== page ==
by Wolf Richter, Wolf Street:
“Let markets clear.” It’ll be just “a financial engineering shock.”
Stock and bond markets are in denial about the effects of the Fed’s forthcoming QE unwind, whose kick-off is getting closer by the day, according to the minutes of the Fed’s July meeting.
“Several participants” were fretting how financial conditions had eased since the rate hikes began in earnest last December, instead of tightening. “Further increases in equity prices, together with continued low longer-term interest rates, had led to an easing of financial conditions,” they said. So something needs to be done about it.
And “several participants were prepared to announce a starting date for the program at the current meeting” – so the meeting in July – “most preferred to defer that decision until an upcoming meeting.” So the September meeting. And markets are now expecting the QE unwind to be announced in September.
Since then, short-term Treasury yields have remained relatively stable, reflecting the Fed’s current target range for the federal funds rate of 1% to 1.25%. But long-term rates, which the Fed intends to push up with the QE unwind, have come down further. As a consequence, the yield curve has flattened further, which is the opposite of what the Fed wants to accomplish.
The chart shows how the yield curve for current yields (red line) across the maturities has flattened against the yield curve on December 14 (blue line), when the Fed got serious about tightening:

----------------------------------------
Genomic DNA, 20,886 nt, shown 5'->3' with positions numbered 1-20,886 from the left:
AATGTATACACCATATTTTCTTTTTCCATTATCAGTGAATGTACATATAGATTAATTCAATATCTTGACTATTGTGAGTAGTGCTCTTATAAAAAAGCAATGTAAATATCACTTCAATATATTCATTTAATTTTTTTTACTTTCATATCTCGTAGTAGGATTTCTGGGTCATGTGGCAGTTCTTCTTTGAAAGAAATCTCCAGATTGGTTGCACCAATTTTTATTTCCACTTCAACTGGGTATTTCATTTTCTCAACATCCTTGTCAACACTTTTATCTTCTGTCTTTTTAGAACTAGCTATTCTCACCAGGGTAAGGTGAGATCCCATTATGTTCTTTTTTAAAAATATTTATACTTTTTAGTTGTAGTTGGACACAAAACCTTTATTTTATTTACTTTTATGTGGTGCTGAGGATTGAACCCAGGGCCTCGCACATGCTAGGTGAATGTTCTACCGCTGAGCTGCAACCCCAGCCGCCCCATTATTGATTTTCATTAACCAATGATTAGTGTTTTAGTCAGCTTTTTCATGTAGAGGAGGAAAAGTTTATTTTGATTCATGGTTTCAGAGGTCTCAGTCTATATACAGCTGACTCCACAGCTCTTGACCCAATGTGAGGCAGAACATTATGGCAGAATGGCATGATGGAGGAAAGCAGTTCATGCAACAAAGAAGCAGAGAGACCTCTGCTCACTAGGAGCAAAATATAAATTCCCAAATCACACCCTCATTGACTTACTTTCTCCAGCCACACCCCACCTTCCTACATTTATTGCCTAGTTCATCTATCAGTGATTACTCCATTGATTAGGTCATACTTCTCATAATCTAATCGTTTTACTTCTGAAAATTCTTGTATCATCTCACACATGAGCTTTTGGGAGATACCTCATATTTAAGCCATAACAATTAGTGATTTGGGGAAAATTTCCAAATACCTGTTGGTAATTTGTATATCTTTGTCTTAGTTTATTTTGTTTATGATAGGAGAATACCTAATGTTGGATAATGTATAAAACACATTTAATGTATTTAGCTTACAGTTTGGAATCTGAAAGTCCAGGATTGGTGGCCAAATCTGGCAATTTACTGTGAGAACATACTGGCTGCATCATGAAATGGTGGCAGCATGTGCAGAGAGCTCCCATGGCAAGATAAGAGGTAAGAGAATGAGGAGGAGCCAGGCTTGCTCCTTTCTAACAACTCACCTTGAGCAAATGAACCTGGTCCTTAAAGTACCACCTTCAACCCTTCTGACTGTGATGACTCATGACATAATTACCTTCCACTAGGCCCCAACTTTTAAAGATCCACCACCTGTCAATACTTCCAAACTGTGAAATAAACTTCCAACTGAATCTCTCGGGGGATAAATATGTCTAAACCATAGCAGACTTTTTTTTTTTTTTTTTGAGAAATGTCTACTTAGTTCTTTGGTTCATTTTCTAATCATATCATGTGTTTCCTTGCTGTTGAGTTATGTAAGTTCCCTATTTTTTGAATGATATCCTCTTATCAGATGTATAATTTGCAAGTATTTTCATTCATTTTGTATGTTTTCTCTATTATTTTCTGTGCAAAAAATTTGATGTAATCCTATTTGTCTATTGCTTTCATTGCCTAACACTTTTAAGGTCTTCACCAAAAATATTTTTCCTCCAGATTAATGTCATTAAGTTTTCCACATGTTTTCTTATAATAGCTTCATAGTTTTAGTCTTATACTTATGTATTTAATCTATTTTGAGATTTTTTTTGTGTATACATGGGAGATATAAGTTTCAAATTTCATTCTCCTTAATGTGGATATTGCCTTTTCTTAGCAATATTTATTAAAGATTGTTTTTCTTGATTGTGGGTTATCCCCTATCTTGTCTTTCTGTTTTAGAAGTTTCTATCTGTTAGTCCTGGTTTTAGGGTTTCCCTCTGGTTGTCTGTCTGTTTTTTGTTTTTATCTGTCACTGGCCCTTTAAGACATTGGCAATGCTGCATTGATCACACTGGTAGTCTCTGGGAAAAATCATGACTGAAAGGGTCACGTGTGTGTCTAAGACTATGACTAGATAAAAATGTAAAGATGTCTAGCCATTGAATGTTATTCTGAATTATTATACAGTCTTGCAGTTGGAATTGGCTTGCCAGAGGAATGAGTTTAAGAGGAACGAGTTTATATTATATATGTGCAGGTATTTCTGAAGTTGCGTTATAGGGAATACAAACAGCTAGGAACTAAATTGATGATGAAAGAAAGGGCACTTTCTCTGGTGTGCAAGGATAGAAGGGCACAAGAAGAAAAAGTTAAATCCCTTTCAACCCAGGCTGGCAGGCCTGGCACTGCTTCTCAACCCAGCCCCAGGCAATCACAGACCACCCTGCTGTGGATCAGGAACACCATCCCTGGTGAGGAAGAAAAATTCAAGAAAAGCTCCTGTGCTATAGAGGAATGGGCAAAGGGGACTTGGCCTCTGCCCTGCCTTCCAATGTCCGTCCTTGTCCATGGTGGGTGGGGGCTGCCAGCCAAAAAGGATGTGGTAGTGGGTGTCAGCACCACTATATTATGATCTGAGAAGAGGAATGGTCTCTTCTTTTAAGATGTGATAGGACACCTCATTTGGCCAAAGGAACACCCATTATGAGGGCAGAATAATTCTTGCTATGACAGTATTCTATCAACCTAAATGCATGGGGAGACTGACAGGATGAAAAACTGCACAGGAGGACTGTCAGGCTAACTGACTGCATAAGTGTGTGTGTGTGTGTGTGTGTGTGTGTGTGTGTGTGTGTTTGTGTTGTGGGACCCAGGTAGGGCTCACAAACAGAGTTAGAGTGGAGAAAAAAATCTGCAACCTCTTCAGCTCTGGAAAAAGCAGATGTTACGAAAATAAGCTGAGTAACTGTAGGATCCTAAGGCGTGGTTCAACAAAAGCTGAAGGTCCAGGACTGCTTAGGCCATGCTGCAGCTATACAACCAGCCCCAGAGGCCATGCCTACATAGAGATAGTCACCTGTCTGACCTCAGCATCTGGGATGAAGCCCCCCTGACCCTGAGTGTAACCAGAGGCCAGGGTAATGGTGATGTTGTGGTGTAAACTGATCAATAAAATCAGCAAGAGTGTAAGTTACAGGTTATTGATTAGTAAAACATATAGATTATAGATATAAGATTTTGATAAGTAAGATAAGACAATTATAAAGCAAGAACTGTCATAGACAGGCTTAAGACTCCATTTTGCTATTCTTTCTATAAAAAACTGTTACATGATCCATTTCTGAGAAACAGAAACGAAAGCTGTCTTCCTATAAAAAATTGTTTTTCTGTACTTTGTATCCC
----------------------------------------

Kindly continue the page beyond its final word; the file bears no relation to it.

Yields of junk bonds at the riskiest end (rated CCC or below) surged in the second half of 2015 and in early 2016, peaking above 20% on average, as bond prices have plunged (they move in opposite directions) in part due to the collapse of energy junk bonds, which caused a phenomenal bout of Fed flip-flopping. But by rate-hike-day December 14, the average yield was 12%. And since the tightening moves and the planning for the QE unwind, the yield has dropped to 10.7% currently:
So markets are loosening “financial conditions” for companies, thus making capital cheaper and easier, rather than tightening financial conditions. The St. Louis Fed tracks these financial conditions with its “Financial Stress Index.” In this chart of the Financial Stress Index, the blue line (=zero) represents “normal financial market conditions.” Values below zero indicate below-average financial market stress. The record low was -1.609 on June 27, 2014. Currently, the index is at -1.604, just barely above the record low:
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